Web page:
“Really, Ian, you can type at a time like this? And make sure the office censor sees those pages before you leave.”

“I’ve drunk too much coffee today, Ewan, and I have to do something with my hands. If it’s all the same to you the shredder’s over in the corner.”

…except no one paid me to have any input whatsoever.

The moment does lead into giving Cholmondeley an observation that even I mentioned in the review for McIntyre’s book…how many real-life amateur novelists had a piece of the greater story. Upon hearing someone else in the office congratulate Captain Ainsworth on the recently finished novel, Cholmondeley asks with great exasperation “how many novelists are there in this operation?” – followed by grousing to Jean – “I’m surrounded by them, novelists I mean, not Germans.” Carefully counting up the novelists in the book it came out to four, including Ian Fleming who freely admitted to the most writer thing of all, stealing *AHEM* borrowing ideas from someone else. And then you get to thinking that the fate of a major Allied operation depended in part on four novelists taking a highly novelistic plot and going about their business with such a straight face that with a little help from a sympathetic Nazi the whole zaniness worked.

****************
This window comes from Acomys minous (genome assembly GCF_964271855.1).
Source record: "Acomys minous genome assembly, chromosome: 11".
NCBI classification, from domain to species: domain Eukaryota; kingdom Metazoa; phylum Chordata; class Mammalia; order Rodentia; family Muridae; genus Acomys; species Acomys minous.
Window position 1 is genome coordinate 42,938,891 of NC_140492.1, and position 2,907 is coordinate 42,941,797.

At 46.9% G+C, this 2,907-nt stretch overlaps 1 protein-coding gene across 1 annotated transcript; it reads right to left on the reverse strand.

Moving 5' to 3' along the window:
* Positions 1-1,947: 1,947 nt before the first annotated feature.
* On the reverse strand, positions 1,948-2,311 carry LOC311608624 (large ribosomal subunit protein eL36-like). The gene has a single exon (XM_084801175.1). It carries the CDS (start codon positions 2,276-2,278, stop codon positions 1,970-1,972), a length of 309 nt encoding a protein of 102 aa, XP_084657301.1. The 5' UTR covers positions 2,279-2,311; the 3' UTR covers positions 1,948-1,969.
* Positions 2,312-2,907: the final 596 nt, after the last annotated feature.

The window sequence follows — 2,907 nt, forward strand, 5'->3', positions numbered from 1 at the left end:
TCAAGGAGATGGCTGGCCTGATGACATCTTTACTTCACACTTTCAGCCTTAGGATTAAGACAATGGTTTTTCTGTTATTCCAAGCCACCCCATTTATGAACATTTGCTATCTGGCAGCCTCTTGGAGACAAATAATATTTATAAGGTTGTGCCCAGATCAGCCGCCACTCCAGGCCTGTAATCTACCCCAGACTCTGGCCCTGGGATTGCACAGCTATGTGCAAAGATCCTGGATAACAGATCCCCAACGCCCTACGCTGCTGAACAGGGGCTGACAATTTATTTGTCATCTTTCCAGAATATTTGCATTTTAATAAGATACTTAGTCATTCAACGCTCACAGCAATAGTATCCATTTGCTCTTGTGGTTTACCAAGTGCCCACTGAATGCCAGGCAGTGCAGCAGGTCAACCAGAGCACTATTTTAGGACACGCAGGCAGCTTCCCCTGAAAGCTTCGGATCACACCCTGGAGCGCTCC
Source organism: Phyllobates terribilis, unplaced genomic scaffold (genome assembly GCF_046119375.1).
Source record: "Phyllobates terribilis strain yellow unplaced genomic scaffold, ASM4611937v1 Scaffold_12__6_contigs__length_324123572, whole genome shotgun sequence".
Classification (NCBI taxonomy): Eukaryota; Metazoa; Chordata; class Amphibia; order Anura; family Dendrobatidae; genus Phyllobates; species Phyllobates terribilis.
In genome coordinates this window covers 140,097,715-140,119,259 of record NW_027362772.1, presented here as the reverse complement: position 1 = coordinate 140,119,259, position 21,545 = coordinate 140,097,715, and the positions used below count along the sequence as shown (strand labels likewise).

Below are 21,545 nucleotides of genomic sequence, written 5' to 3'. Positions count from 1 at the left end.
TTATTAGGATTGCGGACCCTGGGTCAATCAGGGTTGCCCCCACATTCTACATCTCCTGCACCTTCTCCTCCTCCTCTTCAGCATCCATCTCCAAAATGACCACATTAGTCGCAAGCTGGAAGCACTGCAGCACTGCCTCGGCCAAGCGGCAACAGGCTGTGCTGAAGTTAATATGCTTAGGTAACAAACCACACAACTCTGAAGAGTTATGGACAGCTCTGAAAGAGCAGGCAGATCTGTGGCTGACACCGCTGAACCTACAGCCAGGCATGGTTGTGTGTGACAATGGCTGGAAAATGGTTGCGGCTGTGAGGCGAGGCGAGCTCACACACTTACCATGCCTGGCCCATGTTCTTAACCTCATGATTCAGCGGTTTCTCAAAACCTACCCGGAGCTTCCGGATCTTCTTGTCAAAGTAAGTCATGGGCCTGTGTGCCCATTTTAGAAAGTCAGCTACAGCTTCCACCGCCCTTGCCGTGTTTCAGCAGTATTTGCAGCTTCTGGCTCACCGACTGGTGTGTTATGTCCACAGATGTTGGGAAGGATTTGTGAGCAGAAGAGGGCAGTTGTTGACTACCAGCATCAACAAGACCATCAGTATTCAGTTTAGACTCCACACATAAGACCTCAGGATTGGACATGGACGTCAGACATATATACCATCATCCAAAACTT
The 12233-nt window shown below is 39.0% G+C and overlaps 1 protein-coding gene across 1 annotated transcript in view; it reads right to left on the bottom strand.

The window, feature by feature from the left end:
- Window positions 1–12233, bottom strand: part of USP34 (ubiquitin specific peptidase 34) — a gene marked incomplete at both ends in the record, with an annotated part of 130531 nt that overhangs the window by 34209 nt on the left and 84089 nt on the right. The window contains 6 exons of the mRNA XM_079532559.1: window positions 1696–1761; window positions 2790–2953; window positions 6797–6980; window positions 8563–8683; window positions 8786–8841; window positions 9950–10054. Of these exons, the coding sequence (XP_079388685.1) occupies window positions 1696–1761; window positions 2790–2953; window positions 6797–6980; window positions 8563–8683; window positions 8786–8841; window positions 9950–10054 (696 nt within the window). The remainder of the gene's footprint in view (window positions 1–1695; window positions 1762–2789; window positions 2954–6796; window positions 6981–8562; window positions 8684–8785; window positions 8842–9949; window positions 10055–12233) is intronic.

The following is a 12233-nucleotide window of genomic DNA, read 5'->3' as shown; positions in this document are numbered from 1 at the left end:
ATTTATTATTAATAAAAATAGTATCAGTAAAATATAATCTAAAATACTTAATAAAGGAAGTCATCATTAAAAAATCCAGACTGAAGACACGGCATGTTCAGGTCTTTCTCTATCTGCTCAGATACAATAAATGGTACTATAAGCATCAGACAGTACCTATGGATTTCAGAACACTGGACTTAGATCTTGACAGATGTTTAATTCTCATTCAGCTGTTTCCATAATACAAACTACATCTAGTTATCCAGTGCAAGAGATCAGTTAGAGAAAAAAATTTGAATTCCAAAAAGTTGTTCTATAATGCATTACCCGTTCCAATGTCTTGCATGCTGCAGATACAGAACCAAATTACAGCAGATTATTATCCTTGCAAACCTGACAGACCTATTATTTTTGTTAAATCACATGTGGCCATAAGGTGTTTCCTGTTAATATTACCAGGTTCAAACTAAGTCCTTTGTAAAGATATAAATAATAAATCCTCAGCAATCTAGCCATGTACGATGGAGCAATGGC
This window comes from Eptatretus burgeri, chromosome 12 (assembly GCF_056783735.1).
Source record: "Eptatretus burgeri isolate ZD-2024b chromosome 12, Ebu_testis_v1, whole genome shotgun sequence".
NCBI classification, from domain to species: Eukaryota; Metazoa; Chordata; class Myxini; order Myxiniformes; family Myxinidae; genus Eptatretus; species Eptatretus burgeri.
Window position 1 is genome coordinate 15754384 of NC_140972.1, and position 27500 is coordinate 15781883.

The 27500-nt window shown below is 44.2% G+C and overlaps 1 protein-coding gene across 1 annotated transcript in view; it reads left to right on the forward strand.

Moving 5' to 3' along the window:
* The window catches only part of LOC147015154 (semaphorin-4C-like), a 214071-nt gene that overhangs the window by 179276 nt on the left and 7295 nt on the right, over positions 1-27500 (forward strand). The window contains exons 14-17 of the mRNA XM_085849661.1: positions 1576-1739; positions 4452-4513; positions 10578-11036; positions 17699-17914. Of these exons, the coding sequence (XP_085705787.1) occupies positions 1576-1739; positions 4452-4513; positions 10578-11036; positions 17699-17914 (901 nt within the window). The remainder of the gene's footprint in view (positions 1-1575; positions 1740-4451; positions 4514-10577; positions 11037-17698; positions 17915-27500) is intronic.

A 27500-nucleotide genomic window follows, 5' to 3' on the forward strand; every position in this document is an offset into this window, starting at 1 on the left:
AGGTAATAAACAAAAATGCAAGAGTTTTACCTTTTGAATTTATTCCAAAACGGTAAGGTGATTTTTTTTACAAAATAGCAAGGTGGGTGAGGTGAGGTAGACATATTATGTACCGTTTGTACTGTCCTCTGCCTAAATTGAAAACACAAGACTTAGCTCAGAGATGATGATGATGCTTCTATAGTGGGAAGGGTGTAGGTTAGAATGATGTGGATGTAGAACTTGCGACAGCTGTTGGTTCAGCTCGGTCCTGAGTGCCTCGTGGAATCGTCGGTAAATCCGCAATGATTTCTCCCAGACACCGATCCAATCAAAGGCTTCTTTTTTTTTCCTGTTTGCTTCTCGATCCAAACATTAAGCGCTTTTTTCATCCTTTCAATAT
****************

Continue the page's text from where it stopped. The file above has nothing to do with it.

In addition to a set of brilliance in weaving together truth and things we wish were true, the strength of this movie rests on the casting. Colin Firth plays this general part of the genteel British man trying to make sense of how he fits in the larger scheme in his sleep. Matthew Macfadyen eats up scenery playing both the fictional and truthful aspects of Charles Cholmondeley and clearly looked at a few photographs of the real man. The man embodied the awkwardness that would leave him as the unsuccessful third wheel of the fictional triangle with Jean at the apex.